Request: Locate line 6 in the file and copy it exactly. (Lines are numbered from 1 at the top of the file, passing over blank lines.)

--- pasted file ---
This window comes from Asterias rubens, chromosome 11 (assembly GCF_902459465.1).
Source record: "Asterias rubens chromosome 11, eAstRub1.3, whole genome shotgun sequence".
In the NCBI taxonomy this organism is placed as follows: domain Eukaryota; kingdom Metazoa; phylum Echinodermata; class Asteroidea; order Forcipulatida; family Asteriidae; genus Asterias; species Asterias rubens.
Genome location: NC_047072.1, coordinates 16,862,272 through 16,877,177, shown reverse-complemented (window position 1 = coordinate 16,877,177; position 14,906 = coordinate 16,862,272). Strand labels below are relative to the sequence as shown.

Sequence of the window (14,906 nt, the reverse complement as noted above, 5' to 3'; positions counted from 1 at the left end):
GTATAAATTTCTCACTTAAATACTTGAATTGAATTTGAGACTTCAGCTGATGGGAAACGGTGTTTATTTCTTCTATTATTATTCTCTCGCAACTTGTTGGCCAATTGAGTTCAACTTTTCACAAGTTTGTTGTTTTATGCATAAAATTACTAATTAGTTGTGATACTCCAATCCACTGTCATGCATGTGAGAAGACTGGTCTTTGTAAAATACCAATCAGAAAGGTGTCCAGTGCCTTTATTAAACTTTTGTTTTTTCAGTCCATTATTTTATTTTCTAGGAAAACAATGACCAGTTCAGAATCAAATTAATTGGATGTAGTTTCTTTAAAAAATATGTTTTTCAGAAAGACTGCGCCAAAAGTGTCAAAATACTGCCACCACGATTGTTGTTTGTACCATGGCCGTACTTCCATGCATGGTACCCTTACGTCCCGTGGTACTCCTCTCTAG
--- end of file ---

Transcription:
GTATAAATTTCTCACTTAAATACTTGAATTGAATTTGAGACTTCAGCTGATGGGAAACGGTGTTTATTTCTTCTATTATTATTCTCTCGCAACTTGTTGGCCAATTGAGTTCAACTTTTCACAAGTTTGTTGTTTTATGCATAAAATTACTAATTAGTTGTGATACTCCAATCCACTGTCATGCATGTGAGAAGACTGGTCTTTGTAAAATACCAATCAGAAAGGTGTCCAGTGCCTTTATTAAACTTTTGTTTTTTCAGTCCATTATTTTATTTTCTAGGAAAACAATGACCAGTTCAGAATCAAATTAATTGGATGTAGTTTCTTTAAAAAATATGTTTTTCAGAAAGACTGCGCCAAAAGTGTCAAAATACTGCCACCACGATTGTTGTTTGTACCATGGCCGTACTTCCATGCATGGTACCCTTACGTCCCGTGGTACTCCTCTCTAG